“Queer Roots for the Diaspora”

Jarrod Hayes, Associate Professor of French, University of Michigan

Abstract: Part of a larger project entitled Queer Roots for the Diaspora, Ghosts in the Family Tree, this talk will consider the relation between roots and diaspora in a number of Jewish North African texts: Sappho’s Un mensonge, Albert Memmi’s La statute de sel, Jacques Derrida’s “Circonfessions” and Glas; and Edmond Jabès’s Le livre des questions. While none of these writers is homosexual, their return narratives queer the relation between diasporic identity and its roots by acknowledging their own fictionality, challenging the heterosexuality of the family tree that typically structures return narratives, and thereby proposing alternative, multiple roots that ground an identity based on not only sexual diversity, but also diversity in general. Queer roots, in these accounts, also challenge the patrilineal lines of descent implied by roots by disrupting the linear process of storytelling that constitutes identity. By reading Derrida as an Algerian writer whose Jewish roots keep returning in his more autobiographical writings, it is possible to understand deconstruction as, in part, an allegory for diasporic identity. By reading his works alongside those of other French-language Sephardic writers like Albert Memmi, one can also return to the Jewish African roots of deconstruction. As a part of Africa, the Maghreb has its own diaspora, part of which is Jewish; the Maghreb thus has a unique contribution to make to the field of diaspora studies. In the Maghreb, Jewish and African diasporas intersect and overlap, and the Maghrebian Jewish diaspora is just as African as it is Jewish. Through a more extended engagement with the Maghreb, specifically, and Francophone studies more generally, diaspora studies can not only return to its own roots, but also queer them. Indeed, even the queer sub-field of diaspora studies that has emerged since the late nineties can be further queered through such a return to the Jewish Maghreb. 

Run, Caster Semenya, Run: Nativism and the translations of gender variance”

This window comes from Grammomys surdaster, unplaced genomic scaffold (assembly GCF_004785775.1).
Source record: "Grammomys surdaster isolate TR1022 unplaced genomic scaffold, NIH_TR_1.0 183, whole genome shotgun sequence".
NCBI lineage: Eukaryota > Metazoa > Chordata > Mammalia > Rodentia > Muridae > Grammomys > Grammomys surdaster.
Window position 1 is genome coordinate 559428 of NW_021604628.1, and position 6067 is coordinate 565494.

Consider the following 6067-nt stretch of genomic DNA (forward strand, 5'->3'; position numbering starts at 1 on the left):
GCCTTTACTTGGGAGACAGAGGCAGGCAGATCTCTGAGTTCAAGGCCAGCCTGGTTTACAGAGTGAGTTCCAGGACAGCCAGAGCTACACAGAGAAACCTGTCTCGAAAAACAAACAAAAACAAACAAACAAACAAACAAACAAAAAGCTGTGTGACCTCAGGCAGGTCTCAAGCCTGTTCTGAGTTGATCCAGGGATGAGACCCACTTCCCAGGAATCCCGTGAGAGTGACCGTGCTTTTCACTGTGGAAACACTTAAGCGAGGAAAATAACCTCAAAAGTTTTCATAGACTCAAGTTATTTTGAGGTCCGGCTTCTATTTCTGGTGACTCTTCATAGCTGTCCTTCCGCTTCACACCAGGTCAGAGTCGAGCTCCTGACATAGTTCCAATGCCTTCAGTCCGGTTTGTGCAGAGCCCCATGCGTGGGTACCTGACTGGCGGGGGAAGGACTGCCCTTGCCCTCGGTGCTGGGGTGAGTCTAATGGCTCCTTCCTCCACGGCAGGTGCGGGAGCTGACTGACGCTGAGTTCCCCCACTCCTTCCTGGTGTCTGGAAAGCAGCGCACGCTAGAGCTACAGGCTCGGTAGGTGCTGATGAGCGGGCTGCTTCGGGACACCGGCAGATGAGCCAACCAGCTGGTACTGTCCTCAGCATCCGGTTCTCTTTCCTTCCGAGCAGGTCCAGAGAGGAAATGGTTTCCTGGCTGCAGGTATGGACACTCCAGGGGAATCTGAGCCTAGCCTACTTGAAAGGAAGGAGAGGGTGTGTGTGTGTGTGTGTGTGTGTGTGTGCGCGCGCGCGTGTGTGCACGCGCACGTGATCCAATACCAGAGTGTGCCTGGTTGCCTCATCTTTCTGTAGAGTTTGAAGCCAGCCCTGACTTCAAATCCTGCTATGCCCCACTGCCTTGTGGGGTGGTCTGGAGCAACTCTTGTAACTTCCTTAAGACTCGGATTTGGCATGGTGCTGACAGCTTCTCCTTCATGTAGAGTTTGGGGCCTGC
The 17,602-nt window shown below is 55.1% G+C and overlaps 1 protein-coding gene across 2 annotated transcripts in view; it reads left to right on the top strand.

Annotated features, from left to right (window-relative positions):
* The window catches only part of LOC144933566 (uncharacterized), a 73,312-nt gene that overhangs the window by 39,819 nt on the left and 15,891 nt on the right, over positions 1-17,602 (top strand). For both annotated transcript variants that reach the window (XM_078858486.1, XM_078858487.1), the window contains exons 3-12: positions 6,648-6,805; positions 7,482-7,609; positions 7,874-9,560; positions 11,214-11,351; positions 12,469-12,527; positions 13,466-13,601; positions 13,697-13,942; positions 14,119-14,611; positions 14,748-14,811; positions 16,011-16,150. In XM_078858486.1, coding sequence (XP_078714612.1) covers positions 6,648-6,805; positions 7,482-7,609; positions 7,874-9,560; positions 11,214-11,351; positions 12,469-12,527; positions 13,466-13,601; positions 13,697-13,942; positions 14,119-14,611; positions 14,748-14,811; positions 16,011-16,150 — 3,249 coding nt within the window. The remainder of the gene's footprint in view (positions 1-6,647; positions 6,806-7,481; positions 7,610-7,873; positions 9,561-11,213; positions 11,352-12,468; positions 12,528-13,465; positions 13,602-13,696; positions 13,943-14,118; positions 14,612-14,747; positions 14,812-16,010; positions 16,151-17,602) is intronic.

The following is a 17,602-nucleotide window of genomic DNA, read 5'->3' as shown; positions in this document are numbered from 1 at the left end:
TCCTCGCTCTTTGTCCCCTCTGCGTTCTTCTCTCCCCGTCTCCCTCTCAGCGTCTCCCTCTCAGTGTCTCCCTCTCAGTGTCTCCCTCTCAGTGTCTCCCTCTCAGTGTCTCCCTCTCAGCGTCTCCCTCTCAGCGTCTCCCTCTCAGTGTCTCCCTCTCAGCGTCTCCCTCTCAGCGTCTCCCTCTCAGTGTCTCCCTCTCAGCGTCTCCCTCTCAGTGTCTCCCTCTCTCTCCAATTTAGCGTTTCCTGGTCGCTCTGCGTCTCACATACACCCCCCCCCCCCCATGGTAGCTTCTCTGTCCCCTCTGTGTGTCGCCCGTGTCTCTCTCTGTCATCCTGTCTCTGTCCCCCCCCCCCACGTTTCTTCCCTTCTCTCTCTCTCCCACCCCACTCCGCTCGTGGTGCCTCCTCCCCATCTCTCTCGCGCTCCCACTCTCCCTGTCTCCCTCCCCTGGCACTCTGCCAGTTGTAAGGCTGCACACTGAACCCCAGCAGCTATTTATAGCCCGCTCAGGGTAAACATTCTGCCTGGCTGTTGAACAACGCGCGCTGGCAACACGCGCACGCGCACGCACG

Neville Hoad, Associate Professor of English, University of Texas, Austin.

Abstract: How does the "trans" in translation relate to the "trans" in transglobal and the "trans" in transgender? This paper reluctantly turns to the recent global controversy about South African athlete Caster Semenya and the national language controversy that followed in South Africa to begin to address this cluster of questions. Julius Malema, the head of the African National Congress Youth League, and like Semenya, a Sepedi speaker, sparked much linguistic sleuthing with his claim: “Hermaphrodite, what is that? Somebody tell me, what is hermaphrodite in Pedi? There’s no such thing, hermaphrodite, in Pedi.  So don¹t impose your hermaphrodite concepts on us.” Various rebuttals followed, all similarly nominalist, but unevenly attuned to the stakes in Malema's aggressive nativism. This controversy will be read in terms of wider debates on the status of minority languages in South Africa, the increasing hegemony of English and in counterpoint to Sepedi writer Phaswane Mpe's brief fictional account of the struggles of one of his protagonists to publish frankly about matters of sex in Sepedi in his 2001 novel, Welcome to Our Hillbrow. The problem of finding words for a diagnosis of gender variance imposed from above by the International Association of Athletics Federations (IAAF) and resistance to it must be distinguished from projects that attempt the translation of the diversity of forms of South African and African gendered embodiment, even as such projects risk the incommensurate.

“Global Female Masculinities”

Judith Halberstam, Professor of English, American Studies and Ethnicity
and Gender Studies, University of Southern California

Abstract: My aim in this presentation is to show how contradictory the politics of gender variance can be and how much confusion there is in a US/European context in relation to thinking about gender stability and gender flexibility and their relations to gender normativity. Having localized a set of debates about gender variance in a US/European context, I turn to a global context and trace the way that these very local debates about gender variance become stabilized and universalized when they form the basis for studies of gender variance elsewhere. In the final section, I survey some recent films that take the diversity of global transgenderism seriously.